Cervicovaginal human papillomavirus infection in suburban adolescents and young adults

Martin Fisher, Walter D. Rosenfeld, Robert D. Burk

Research output: Contribution to journalArticlepeer-review

49 Scopus citations


To investigate the prevalence rates of and risk factors for genital human papillomavirus (HPV) infection in white, middle-class adolescents, we obtained specimens for HPV from 107 patients undergoing pelvic examination at a suburban adolescent health service. Specimens were obtained by means of cervicovaginal lavage and were analyzed for HPV DNA by Southern blot analysis. The subjects' mean age was 18.5 (±2.0 SD) years; 47% of the subjects were seen for contraception, 36% for possible pregnancy, 12% for a gynecologic complaint, and 5% for a general examination. We detected HPV in 32% of patients; HPV types included 6/11 (6%), 16 (3%), 18 (15%), 31 (3%), 42 (6%), 45 (18%), and 56 (6%). The DNA type was classified as uncharacterized in 47%, and 3% had more than one type. Univariate analysis revealed that patients found to have HPV were more likely to have more than two sexual partners, to have been sexually active for more than 2 years, to have had menarche before 12 years of age, and to have a history of sexually transmitted disease; logistic regression multivariate analysis demonstrated that number of partners and age at menarche were independent risk factors for HPV. These data indicate that HPV is common among sexually active teenagers regardless of ethnicity or socioeconomic status. The association of cervicovaginal HPV infection with sexual activity further supports the notion of the sexual transmission of this agent.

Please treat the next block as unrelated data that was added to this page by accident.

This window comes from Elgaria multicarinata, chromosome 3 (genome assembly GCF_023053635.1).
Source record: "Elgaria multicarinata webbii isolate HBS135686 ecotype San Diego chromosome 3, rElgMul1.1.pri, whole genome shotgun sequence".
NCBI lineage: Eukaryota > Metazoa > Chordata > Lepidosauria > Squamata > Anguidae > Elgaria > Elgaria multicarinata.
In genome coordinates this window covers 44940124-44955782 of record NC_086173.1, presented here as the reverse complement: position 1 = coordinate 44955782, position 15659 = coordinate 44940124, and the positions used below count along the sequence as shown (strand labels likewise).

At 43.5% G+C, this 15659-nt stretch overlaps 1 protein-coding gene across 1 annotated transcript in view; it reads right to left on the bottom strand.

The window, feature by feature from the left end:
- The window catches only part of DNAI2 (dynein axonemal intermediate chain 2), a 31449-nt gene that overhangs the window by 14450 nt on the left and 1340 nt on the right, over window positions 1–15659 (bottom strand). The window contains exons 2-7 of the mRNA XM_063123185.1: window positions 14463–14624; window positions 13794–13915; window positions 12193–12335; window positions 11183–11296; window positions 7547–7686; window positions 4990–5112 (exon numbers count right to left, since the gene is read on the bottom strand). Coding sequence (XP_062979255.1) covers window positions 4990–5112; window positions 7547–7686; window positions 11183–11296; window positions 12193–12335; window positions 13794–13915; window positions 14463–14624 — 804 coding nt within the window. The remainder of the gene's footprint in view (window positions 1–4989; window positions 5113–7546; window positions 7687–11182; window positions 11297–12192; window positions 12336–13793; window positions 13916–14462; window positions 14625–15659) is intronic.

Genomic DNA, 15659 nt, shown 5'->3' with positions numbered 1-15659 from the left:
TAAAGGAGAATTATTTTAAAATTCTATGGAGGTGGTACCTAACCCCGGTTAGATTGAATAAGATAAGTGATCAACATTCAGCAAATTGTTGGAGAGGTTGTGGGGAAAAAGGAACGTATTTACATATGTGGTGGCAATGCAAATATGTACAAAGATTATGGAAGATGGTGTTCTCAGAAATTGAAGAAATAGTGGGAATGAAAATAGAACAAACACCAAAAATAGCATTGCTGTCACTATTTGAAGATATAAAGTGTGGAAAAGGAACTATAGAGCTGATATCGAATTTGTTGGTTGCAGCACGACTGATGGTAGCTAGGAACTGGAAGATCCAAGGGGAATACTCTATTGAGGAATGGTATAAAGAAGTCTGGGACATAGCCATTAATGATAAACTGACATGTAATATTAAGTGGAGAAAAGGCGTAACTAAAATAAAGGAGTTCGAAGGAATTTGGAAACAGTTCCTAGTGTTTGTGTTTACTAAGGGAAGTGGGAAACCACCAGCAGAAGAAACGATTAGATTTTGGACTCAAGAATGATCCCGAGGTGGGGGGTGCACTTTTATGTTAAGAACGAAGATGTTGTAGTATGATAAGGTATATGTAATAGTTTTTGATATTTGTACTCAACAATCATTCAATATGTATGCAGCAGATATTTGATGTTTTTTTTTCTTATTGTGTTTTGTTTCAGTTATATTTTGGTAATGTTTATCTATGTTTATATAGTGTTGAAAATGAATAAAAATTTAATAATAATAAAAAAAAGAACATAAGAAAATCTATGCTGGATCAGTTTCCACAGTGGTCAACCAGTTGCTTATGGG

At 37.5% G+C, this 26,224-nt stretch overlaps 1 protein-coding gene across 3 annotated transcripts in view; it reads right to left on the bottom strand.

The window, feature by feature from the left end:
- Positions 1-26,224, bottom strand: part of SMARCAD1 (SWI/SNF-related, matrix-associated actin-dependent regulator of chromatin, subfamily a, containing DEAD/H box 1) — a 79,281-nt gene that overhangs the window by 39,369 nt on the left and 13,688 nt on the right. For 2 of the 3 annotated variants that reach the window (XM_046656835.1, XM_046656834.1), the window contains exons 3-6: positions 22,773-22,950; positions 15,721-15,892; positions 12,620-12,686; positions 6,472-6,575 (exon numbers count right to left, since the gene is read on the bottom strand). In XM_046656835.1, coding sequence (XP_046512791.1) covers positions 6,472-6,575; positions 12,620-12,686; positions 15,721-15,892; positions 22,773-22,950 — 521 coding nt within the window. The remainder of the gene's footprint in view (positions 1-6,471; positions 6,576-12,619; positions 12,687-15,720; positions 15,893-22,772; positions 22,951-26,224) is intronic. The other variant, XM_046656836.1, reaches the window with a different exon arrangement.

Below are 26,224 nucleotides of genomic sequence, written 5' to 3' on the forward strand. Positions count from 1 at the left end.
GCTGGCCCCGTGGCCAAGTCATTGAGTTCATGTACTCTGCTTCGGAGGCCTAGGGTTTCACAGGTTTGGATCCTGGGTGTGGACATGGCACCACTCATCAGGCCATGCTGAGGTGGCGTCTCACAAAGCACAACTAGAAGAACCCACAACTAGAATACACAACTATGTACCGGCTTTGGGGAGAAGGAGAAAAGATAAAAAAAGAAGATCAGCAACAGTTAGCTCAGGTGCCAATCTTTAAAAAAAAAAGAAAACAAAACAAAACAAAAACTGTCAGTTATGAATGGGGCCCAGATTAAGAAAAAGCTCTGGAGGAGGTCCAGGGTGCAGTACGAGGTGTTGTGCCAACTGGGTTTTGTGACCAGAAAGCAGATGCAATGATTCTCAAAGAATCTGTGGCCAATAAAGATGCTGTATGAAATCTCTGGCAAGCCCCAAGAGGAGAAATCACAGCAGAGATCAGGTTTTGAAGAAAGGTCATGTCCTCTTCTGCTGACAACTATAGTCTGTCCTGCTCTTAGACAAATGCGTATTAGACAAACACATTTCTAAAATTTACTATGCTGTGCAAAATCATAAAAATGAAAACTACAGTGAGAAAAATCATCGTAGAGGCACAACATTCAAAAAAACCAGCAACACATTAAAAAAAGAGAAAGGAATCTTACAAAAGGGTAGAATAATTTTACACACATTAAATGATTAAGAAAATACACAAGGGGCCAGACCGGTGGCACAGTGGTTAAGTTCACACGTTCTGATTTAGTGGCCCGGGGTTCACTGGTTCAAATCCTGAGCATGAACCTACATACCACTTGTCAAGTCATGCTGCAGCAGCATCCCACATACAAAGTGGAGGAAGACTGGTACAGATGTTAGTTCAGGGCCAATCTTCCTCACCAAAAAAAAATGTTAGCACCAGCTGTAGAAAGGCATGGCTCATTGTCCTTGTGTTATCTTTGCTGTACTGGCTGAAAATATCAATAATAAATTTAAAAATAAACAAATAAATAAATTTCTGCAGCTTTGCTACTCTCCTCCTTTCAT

Original languageEnglish (US)
Pages (from-to)821-825
Number of pages5
JournalThe Journal of Pediatrics
Issue number5
StatePublished - Nov 1991

ASJC Scopus subject areas

  • Pediatrics, Perinatology, and Child Health


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